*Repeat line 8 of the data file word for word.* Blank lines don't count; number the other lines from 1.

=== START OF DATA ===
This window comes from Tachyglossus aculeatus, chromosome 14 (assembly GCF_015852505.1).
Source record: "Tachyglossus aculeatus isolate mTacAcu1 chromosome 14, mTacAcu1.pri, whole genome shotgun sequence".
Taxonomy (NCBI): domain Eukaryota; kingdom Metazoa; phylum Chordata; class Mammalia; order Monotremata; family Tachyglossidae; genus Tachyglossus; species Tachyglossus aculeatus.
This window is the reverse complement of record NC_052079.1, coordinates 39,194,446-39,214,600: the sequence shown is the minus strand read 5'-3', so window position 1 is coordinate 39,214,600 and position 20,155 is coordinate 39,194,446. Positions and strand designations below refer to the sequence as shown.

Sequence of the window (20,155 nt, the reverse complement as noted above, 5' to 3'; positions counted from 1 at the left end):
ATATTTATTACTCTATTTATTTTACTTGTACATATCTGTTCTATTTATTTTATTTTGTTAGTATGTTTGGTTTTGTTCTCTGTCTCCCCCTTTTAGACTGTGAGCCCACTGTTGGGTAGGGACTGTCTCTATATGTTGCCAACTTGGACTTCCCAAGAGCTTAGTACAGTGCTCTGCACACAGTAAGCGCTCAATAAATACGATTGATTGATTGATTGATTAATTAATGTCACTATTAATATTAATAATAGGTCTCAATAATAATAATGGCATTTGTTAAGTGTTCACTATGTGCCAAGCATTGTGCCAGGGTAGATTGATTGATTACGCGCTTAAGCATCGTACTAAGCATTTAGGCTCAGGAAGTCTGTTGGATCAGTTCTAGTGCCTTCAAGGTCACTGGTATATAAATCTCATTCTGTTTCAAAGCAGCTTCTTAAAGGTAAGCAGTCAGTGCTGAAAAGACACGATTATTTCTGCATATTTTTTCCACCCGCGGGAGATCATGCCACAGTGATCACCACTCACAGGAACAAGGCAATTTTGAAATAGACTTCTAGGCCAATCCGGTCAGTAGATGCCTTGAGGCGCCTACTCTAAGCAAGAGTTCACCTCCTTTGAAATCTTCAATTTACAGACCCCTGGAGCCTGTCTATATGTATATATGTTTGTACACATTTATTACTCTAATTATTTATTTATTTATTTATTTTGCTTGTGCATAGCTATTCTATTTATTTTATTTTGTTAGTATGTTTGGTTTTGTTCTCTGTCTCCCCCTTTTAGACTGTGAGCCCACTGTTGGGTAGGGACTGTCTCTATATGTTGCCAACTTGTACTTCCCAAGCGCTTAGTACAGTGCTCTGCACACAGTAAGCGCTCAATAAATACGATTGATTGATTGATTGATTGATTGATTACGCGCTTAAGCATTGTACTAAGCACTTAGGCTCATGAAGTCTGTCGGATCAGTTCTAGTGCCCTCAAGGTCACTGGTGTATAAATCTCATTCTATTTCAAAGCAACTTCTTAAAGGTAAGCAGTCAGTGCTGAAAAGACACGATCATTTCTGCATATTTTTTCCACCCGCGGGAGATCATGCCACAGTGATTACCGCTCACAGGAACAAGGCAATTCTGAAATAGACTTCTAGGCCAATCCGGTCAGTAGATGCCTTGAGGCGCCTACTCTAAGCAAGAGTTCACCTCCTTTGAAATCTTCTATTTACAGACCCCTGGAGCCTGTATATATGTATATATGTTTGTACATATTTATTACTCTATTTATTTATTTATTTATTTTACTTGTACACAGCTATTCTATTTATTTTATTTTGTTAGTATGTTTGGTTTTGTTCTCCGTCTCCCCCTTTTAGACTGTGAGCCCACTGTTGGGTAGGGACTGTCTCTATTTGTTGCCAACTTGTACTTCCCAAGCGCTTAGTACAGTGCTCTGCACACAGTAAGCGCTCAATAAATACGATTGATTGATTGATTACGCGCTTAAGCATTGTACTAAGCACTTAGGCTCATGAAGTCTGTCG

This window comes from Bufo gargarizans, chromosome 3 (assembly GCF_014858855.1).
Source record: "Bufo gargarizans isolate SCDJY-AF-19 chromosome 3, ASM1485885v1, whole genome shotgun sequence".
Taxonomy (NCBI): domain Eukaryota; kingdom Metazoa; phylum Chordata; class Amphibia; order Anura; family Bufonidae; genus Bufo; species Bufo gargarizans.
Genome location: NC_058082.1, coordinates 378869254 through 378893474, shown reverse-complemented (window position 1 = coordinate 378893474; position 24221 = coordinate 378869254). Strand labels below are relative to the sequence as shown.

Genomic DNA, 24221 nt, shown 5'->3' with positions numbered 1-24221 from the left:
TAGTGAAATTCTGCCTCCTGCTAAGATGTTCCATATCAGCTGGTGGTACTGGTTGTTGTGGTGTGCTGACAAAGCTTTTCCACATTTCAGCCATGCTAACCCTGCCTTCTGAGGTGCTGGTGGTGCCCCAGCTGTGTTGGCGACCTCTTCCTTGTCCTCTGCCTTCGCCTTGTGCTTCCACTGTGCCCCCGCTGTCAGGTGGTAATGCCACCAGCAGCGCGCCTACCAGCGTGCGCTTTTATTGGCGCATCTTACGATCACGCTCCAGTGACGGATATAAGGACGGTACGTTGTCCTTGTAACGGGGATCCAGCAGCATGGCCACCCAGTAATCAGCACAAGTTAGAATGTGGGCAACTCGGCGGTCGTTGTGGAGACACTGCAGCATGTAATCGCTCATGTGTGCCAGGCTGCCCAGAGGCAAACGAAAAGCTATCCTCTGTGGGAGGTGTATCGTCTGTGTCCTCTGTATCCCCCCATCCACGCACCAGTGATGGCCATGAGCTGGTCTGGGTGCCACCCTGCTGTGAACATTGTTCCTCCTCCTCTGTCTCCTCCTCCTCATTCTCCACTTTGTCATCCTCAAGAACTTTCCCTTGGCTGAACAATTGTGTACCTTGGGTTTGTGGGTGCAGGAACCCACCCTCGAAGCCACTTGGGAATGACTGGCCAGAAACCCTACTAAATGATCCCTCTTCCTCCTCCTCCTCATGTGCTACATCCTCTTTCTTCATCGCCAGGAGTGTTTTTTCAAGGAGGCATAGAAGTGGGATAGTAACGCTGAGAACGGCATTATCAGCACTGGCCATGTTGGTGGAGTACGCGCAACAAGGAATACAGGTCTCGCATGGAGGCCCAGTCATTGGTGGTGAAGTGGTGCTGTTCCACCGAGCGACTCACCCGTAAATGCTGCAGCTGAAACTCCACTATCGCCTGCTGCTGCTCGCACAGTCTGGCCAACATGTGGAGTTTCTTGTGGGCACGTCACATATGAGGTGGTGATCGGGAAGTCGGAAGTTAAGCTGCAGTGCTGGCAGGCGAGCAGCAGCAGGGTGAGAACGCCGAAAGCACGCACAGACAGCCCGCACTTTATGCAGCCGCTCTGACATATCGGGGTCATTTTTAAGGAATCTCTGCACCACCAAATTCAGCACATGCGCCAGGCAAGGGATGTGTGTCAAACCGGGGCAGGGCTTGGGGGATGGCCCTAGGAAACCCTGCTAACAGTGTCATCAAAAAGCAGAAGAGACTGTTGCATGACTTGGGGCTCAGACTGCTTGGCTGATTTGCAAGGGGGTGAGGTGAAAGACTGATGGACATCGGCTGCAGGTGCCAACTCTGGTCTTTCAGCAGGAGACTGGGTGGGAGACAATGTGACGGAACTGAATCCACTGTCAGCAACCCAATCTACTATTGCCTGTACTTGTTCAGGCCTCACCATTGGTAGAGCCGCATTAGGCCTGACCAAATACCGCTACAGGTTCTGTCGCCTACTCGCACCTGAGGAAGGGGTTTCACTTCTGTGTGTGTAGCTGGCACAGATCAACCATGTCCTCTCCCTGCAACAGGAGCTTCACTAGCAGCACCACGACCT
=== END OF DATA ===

Source record: "Bufo gargarizans isolate SCDJY-AF-19 chromosome 3, ASM1485885v1, whole genome shotgun sequence".